Not every meeting will be a good fit, so the usual advice is to go to seven different meetings in seven days. Different times and locations - call the local AA or Alanon number in your phone book or look online to find meetings. Also check the papers for listed meetings. You and wife should go to some meetings together and some separately. It is crucial because it lets you work out things about each other.

    many hugs.
  11. DammitJanet

    DammitJanet Well-Known Member Staff Member

    Hi, so sorry you had to find our board but I want to welcome you as well.

    I also have a 24 year old son. He also has a girlfriend that might as well be a wife who is pretty much a burden too. I made the huge mistake of getting the two of them out of my house for almost a year and then I let them move back home. Boy was that the wrong thing to do! Now I am having a dickens of a time getting them out again. Dont make the same mistake I did. Since you have them out...dont let them back in!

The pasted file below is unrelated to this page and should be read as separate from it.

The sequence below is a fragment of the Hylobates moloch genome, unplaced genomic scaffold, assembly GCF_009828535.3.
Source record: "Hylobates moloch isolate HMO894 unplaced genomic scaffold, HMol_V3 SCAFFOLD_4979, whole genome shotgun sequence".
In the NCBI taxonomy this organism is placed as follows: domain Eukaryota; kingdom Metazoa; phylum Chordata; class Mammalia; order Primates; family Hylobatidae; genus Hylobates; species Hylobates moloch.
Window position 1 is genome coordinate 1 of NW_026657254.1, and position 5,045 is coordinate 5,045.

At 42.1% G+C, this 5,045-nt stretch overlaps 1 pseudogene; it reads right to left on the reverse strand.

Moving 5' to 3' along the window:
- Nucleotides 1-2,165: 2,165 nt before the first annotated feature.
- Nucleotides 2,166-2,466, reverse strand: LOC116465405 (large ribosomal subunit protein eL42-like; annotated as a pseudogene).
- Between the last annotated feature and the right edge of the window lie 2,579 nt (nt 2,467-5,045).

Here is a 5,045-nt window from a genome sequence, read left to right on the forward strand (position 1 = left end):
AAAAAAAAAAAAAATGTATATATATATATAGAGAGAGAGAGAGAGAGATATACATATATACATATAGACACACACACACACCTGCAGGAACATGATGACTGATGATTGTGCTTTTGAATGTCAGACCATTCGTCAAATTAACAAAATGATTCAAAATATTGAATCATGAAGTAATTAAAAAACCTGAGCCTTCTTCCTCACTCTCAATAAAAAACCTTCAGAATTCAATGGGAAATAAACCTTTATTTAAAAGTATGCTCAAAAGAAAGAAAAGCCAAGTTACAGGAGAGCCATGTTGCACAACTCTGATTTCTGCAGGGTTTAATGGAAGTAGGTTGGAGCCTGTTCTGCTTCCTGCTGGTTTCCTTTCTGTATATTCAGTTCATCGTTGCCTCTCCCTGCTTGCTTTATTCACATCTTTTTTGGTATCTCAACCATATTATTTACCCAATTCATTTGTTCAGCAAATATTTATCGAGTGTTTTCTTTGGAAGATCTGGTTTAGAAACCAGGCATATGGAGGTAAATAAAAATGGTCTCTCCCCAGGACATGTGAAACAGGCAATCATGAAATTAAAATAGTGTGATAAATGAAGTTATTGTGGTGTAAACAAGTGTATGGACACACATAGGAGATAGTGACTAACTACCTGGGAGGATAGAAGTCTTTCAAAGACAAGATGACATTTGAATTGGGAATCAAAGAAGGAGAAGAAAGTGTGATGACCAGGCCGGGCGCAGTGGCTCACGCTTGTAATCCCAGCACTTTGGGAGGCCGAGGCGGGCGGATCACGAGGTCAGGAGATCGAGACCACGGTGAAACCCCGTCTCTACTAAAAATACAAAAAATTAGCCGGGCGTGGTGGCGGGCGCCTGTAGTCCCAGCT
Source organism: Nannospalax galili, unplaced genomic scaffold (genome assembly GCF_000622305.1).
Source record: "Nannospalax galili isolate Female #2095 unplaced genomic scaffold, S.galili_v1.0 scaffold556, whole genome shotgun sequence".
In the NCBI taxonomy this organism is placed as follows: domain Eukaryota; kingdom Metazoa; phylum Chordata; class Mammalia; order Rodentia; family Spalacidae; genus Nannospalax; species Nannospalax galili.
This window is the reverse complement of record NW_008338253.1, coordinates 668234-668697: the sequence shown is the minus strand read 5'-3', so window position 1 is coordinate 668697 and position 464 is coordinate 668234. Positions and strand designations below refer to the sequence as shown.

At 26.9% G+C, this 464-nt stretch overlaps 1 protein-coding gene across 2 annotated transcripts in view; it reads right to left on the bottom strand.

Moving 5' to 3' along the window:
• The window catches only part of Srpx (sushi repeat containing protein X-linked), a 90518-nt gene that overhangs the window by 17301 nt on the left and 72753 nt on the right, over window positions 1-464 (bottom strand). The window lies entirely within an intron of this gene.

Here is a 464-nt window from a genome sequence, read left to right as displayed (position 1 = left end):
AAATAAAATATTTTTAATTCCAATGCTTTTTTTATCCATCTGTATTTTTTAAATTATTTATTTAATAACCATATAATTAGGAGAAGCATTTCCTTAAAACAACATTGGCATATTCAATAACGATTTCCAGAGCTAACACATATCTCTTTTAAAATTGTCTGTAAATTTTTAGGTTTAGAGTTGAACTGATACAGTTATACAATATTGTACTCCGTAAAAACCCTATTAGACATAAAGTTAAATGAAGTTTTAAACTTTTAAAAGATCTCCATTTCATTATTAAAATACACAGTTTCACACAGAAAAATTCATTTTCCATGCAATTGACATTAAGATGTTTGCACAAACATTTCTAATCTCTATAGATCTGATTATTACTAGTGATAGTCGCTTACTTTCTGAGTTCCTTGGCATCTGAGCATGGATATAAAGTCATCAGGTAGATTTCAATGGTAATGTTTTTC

I know it sounds so mean. I love my son too. They just have to do it for themselves. I have told my two that at their ages I was having my kids and no one was helping me and their dad. He and his girlfriend are just going to have to figure it out like we did. If it means crappy apartments and living on ramen noodles and beans and weenies for a while, so be it.

    None of this is what we wanted when we had them. We hoped for so much more. Sometimes if we push them out, they can find their wings and while it may take a while, they will learn to fly.